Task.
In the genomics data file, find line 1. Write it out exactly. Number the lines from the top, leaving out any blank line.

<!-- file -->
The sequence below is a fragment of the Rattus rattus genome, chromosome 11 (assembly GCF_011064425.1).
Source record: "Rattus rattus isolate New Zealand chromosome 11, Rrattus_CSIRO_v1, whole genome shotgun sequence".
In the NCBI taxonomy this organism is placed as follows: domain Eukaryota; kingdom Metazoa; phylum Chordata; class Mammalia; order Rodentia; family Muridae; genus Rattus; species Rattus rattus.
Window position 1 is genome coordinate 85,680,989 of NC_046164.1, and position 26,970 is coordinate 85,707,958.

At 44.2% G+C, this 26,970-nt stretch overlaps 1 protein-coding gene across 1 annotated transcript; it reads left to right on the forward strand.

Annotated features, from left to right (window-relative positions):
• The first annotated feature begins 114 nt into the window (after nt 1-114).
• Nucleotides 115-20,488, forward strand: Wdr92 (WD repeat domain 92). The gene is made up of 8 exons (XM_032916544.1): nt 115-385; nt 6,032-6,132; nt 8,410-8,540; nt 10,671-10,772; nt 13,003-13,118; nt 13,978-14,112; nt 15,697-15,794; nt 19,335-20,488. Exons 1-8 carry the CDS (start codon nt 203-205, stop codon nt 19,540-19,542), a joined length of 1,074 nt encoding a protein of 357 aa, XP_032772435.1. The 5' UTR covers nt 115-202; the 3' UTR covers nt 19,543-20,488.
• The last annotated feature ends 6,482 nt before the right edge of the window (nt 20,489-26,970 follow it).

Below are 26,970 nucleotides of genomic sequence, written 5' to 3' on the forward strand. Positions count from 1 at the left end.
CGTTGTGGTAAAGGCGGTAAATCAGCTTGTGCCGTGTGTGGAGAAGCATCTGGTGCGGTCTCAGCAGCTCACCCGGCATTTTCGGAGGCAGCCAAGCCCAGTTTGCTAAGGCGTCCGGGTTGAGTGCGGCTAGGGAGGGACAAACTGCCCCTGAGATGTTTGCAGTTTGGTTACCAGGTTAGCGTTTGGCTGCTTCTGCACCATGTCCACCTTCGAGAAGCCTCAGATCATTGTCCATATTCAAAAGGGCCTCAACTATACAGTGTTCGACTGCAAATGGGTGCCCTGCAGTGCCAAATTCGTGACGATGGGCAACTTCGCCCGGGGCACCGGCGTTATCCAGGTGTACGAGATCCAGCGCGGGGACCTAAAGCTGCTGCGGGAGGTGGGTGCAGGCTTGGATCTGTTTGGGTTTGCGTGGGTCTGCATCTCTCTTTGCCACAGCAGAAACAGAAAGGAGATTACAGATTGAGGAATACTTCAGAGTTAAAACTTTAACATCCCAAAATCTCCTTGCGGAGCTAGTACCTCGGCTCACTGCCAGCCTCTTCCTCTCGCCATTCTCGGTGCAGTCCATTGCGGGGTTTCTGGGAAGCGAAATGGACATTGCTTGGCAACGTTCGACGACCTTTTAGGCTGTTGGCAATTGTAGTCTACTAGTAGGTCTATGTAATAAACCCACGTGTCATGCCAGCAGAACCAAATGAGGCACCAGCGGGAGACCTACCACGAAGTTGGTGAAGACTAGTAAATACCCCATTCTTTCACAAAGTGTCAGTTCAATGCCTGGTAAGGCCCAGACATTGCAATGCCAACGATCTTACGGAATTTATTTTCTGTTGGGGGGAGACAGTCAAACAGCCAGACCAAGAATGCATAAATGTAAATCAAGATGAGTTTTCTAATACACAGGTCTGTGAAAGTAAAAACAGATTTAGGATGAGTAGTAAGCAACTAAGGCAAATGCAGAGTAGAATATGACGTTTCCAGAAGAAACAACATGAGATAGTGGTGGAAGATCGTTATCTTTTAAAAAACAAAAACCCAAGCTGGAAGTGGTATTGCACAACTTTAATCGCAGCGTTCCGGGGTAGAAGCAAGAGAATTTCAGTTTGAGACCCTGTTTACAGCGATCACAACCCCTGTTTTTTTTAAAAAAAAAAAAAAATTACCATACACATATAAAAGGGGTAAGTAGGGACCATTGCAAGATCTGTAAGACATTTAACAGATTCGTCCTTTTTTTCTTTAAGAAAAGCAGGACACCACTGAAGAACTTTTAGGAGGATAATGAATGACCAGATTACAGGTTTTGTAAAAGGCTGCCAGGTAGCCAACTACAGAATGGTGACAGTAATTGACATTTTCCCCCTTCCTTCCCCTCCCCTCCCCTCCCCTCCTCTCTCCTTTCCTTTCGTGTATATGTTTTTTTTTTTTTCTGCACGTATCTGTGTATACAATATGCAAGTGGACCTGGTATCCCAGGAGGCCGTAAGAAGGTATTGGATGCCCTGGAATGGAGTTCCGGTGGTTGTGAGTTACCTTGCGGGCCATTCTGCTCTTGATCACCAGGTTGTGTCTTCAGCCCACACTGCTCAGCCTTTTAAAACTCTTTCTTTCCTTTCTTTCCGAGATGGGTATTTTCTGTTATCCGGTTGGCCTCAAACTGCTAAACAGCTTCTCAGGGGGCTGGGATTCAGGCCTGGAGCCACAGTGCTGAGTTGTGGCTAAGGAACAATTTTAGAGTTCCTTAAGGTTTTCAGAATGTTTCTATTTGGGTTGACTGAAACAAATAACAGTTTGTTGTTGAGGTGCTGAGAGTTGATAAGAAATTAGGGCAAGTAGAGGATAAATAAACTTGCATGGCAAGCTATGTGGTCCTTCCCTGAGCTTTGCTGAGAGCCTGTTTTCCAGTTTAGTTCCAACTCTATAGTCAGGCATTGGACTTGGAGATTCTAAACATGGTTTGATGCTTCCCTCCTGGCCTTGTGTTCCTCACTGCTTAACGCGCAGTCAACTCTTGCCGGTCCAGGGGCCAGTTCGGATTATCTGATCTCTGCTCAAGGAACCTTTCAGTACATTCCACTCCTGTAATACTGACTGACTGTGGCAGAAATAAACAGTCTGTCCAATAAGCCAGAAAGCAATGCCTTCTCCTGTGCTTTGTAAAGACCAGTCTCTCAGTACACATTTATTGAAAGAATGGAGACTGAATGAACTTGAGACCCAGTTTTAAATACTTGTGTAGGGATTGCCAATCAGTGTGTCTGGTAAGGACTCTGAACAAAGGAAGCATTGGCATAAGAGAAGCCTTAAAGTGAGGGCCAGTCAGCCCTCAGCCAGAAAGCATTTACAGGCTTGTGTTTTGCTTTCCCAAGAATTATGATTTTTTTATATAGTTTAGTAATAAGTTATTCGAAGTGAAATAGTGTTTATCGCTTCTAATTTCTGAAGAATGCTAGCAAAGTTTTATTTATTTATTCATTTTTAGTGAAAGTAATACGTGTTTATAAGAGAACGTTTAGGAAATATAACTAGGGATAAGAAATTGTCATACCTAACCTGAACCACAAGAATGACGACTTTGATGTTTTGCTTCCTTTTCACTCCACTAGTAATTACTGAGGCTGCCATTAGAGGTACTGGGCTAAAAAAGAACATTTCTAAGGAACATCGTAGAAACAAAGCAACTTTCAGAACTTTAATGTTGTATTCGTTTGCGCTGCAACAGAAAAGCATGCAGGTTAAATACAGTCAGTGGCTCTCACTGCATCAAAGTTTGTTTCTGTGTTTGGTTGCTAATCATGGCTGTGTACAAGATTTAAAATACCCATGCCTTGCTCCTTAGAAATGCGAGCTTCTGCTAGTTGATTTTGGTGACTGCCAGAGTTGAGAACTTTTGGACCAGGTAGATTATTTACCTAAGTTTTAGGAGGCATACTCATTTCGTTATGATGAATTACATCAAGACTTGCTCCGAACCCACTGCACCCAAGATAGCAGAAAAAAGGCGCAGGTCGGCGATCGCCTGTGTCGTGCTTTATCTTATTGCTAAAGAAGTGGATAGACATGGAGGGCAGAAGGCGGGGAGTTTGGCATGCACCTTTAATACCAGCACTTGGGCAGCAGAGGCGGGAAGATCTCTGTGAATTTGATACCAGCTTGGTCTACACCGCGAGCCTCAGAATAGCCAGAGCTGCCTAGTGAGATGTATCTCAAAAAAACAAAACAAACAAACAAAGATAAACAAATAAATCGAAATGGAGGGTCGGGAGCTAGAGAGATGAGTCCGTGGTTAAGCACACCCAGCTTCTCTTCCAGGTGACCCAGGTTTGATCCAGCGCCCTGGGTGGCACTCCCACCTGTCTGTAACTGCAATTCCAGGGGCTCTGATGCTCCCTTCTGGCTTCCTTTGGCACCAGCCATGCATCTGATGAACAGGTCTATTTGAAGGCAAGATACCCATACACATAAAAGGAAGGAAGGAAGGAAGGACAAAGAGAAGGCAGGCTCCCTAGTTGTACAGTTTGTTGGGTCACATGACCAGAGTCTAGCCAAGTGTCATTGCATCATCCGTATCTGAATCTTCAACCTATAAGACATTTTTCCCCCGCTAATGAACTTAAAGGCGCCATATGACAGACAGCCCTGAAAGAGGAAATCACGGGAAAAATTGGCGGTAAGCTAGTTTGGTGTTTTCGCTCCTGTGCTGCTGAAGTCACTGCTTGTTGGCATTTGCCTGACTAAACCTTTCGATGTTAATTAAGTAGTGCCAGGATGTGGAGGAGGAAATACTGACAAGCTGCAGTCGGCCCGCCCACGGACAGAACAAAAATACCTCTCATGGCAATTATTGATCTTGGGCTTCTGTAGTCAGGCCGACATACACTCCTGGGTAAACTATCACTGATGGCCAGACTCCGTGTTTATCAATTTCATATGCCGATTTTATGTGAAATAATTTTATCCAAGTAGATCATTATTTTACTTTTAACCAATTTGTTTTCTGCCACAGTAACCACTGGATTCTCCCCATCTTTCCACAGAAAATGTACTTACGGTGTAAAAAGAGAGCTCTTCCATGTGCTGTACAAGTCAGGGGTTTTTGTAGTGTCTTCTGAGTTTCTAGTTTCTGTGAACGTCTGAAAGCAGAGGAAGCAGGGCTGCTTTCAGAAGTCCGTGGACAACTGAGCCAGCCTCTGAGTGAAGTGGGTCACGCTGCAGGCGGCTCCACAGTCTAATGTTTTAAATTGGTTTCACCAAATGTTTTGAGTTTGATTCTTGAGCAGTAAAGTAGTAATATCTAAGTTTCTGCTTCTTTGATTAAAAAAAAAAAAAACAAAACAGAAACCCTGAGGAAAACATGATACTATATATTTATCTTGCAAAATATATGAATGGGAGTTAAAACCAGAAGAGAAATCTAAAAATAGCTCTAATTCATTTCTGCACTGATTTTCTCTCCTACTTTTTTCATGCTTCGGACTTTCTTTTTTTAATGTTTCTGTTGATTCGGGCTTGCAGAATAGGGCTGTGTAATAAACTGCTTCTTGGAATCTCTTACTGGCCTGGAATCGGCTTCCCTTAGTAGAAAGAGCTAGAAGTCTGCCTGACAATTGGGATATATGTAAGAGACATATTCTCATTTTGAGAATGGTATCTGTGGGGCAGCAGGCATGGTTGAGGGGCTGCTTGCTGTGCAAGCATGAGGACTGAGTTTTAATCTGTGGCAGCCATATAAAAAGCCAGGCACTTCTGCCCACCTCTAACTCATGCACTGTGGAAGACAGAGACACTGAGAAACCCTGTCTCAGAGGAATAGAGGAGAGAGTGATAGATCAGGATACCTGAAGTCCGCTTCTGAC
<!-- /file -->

The sequence below is a fragment of the Rattus rattus genome, chromosome 11 (assembly GCF_011064425.1).